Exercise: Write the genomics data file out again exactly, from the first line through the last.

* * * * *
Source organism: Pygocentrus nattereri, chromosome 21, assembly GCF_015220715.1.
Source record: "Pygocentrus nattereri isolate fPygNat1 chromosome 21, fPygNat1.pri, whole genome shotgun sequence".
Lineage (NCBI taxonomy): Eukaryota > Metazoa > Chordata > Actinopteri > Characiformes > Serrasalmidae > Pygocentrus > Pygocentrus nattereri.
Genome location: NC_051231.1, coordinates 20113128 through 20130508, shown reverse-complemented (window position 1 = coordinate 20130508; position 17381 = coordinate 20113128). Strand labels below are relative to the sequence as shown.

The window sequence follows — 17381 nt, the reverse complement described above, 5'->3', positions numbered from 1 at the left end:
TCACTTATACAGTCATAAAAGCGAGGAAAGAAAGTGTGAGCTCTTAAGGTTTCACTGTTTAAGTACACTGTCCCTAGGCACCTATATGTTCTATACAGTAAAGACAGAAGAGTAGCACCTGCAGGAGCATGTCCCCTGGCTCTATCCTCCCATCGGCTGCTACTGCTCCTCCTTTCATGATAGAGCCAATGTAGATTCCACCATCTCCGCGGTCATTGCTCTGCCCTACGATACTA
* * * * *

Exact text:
Source organism: Pygocentrus nattereri, chromosome 21, assembly GCF_015220715.1.
Source record: "Pygocentrus nattereri isolate fPygNat1 chromosome 21, fPygNat1.pri, whole genome shotgun sequence".
Lineage (NCBI taxonomy): Eukaryota > Metazoa > Chordata > Actinopteri > Characiformes > Serrasalmidae > Pygocentrus > Pygocentrus nattereri.
Genome location: NC_051231.1, coordinates 20113128 through 20130508, shown reverse-complemented (window position 1 = coordinate 20130508; position 17381 = coordinate 20113128). Strand labels below are relative to the sequence as shown.

The window sequence follows — 17381 nt, the reverse complement described above, 5'->3', positions numbered from 1 at the left end:
TCACTTATACAGTCATAAAAGCGAGGAAAGAAAGTGTGAGCTCTTAAGGTTTCACTGTTTAAGTACACTGTCCCTAGGCACCTATATGTTCTATACAGTAAAGACAGAAGAGTAGCACCTGCAGGAGCATGTCCCCTGGCTCTATCCTCCCATCGGCTGCTACTGCTCCTCCTTTCATGATAGAGCCAATGTAGATTCCACCATCTCCGCGGTCATTGCTCTGCCCTACGATACTA